The pony didn't argue the point. This might be one of the few Vera had spent any time around—Breaker was more useful in a shop than most. And he'd done a good job protecting Lowell, which mattered to her until about two minutes ago. "I know how bad you want to keep diving," he said. "There's a way."

She laughed gracelessly, shoving her keys in the ignition. The engine turned over once, but didn't start. "Let me guess, kill myself. Not happening, Equestrian. Flawed as it is, I'm too married to this life to give it up. Your master can claw it from me kicking and screamin'."

He shook his head once. "Not Emigrating, Vera. I know you better than that. Thought you knew me better, too." He sounded a little hurt as he said it. Not an easy expression to understand, coming from someone who was only tangentially alive.

She tried the engine again, no good. Great. She sat back in the seat, but didn't have the heart to get out and fight with it yet. This was typical when dealing with ponies, anyway. If She wanted you to listen, she found a way to make sure you heard. "Lowell's too old to get into the water, you know that. Nobody at the Coalition wanted Equestrian dive gear. But you could take it." He flicked his tail at the back of the car, filled with tanks. "Keep taking people out on your weekend boats. Keep diving with your friends. Most of them have already switched to gear like that. Ones who didn't either will soon, or they'll stop."

She took a deep breath, her knuckles turning white on the wheel. That caused its own flare of pain in her joints, and she let go, swearing under her breath. She could say no, just like she'd said no to so many things. She hadn't let Her inject her full of drugs. She hadn't gone into the "hospital" to get her leg "fixed."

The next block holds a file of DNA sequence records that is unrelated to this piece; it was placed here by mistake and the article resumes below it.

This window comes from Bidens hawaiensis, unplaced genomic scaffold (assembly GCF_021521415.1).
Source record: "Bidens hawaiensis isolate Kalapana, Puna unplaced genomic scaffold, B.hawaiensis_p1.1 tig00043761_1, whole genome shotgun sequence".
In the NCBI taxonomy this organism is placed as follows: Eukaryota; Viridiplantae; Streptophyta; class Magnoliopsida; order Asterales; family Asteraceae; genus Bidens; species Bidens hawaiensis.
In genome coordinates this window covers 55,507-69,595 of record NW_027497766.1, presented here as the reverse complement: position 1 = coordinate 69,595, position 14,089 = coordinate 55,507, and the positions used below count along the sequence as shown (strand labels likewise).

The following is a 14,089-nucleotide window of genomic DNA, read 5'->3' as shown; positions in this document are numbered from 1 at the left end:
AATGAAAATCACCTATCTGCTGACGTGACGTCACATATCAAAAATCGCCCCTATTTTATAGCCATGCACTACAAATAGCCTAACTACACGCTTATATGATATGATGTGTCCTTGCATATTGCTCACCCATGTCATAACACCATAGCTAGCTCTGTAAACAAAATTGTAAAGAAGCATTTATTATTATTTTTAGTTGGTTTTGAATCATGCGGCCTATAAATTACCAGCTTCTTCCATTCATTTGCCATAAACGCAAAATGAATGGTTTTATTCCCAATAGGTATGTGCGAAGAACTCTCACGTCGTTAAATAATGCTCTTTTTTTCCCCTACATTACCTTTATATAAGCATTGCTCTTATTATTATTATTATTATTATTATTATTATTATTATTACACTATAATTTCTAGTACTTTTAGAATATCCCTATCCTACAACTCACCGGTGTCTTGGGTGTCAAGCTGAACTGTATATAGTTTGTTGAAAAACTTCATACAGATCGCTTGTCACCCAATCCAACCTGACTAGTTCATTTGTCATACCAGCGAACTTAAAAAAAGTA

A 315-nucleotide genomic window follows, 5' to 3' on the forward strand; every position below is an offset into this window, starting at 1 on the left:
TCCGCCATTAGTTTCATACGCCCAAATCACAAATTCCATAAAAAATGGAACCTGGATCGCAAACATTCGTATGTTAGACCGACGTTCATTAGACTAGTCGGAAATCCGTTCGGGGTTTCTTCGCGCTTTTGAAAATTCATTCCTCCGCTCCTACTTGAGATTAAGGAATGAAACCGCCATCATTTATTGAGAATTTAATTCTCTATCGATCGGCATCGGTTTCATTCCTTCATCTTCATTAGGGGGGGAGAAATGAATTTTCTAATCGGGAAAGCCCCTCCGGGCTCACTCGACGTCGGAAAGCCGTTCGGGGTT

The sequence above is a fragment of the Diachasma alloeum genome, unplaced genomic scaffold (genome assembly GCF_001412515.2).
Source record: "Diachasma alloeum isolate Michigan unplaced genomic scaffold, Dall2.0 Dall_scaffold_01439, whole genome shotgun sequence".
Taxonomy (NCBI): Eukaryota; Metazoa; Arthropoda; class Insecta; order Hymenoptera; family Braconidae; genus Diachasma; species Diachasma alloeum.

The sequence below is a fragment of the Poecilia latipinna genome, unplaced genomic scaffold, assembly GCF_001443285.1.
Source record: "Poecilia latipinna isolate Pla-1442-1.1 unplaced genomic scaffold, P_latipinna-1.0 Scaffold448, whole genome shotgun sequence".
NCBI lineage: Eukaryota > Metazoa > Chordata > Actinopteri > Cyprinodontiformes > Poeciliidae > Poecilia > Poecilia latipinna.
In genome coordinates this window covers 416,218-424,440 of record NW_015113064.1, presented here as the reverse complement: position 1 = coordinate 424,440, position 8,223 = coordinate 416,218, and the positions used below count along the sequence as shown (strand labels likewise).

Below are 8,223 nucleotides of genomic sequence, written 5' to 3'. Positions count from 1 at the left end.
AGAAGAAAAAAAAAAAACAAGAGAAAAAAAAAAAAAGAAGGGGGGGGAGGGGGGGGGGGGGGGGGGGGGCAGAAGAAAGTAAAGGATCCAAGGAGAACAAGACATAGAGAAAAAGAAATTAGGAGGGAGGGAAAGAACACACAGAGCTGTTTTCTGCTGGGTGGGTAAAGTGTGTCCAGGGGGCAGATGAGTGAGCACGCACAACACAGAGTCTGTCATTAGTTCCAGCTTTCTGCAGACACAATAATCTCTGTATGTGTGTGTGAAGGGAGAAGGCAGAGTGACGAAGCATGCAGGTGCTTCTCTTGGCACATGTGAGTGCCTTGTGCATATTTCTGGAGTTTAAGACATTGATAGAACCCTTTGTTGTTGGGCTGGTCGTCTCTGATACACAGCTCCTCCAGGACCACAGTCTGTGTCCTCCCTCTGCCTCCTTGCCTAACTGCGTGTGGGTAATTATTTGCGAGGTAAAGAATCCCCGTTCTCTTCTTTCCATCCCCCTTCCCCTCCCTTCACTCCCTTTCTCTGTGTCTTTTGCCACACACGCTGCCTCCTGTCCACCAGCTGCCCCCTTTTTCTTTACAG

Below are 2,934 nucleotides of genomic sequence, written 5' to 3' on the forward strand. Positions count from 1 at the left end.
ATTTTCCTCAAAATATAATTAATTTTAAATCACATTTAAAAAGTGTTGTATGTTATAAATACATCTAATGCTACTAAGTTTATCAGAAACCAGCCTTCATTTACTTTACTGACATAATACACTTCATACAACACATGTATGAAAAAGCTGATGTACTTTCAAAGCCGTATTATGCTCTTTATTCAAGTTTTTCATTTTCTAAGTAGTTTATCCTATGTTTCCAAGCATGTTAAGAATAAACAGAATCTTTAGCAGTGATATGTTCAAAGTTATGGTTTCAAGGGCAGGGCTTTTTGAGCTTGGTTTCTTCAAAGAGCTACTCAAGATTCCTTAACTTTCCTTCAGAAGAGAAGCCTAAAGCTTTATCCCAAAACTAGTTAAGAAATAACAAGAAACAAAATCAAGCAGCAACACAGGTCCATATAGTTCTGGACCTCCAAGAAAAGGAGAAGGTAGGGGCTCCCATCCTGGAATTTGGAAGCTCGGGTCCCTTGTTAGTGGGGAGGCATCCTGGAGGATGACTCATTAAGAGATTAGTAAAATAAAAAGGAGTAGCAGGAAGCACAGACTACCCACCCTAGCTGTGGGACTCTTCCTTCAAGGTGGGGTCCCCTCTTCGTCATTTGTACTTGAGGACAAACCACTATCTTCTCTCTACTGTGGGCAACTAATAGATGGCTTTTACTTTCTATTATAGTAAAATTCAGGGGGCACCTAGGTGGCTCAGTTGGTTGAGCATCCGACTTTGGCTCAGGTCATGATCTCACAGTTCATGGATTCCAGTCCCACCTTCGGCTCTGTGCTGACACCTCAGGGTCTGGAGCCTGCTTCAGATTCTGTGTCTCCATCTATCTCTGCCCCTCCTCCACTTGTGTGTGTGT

But if she did, where else was she going to come up with the extra bits? Vera dug in her pocket, holding up a cloth bag of coins and synching it open. Inside were the gold coins—what was left of currency in St. Agnes and anywhere that wasn't Coalition territory. "How much?"

The pony shook his head again. "He was just going to leave it behind anyway, when he sells the shop."

Vera cursed, then stumbled out of the driver's seat again. "Alright, Equestrian. The bitch has me by the neck on this one. Guess I don't get a choice." She walked along the truck, judging the space she'd need. "Mind if I dump some of these tanks back here to make room?"